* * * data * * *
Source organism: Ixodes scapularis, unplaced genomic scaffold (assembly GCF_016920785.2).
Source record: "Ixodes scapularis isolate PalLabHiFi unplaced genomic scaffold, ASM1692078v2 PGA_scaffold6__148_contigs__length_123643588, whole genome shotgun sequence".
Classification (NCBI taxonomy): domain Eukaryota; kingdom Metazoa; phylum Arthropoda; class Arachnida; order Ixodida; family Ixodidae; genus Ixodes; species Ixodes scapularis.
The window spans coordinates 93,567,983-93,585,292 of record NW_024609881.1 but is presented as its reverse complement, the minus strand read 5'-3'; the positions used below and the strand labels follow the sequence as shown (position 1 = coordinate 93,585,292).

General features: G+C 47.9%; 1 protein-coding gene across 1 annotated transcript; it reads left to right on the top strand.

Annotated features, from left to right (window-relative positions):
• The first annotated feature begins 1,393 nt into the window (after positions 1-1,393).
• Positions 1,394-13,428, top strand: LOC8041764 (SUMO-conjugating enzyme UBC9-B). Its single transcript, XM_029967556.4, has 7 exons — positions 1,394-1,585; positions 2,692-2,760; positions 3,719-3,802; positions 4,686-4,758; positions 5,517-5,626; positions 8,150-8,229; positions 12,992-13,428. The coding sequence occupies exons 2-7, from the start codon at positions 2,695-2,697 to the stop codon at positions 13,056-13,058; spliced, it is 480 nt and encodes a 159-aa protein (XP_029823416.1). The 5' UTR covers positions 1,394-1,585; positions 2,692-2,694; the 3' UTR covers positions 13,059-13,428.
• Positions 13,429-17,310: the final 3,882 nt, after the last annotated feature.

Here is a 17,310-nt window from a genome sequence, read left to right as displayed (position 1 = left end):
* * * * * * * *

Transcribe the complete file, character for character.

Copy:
Source organism: Ixodes scapularis, unplaced genomic scaffold (assembly GCF_016920785.2).
Source record: "Ixodes scapularis isolate PalLabHiFi unplaced genomic scaffold, ASM1692078v2 PGA_scaffold6__148_contigs__length_123643588, whole genome shotgun sequence".
Classification (NCBI taxonomy): domain Eukaryota; kingdom Metazoa; phylum Arthropoda; class Arachnida; order Ixodida; family Ixodidae; genus Ixodes; species Ixodes scapularis.
The window spans coordinates 93,567,983-93,585,292 of record NW_024609881.1 but is presented as its reverse complement, the minus strand read 5'-3'; the positions used below and the strand labels follow the sequence as shown (position 1 = coordinate 93,585,292).

General features: G+C 47.9%; 1 protein-coding gene across 1 annotated transcript; it reads left to right on the top strand.

Annotated features, from left to right (window-relative positions):
• The first annotated feature begins 1,393 nt into the window (after positions 1-1,393).
• Positions 1,394-13,428, top strand: LOC8041764 (SUMO-conjugating enzyme UBC9-B). Its single transcript, XM_029967556.4, has 7 exons — positions 1,394-1,585; positions 2,692-2,760; positions 3,719-3,802; positions 4,686-4,758; positions 5,517-5,626; positions 8,150-8,229; positions 12,992-13,428. The coding sequence occupies exons 2-7, from the start codon at positions 2,695-2,697 to the stop codon at positions 13,056-13,058; spliced, it is 480 nt and encodes a 159-aa protein (XP_029823416.1). The 5' UTR covers positions 1,394-1,585; positions 2,692-2,694; the 3' UTR covers positions 13,059-13,428.
• Positions 13,429-17,310: the final 3,882 nt, after the last annotated feature.

Here is a 17,310-nt window from a genome sequence, read left to right as displayed (position 1 = left end):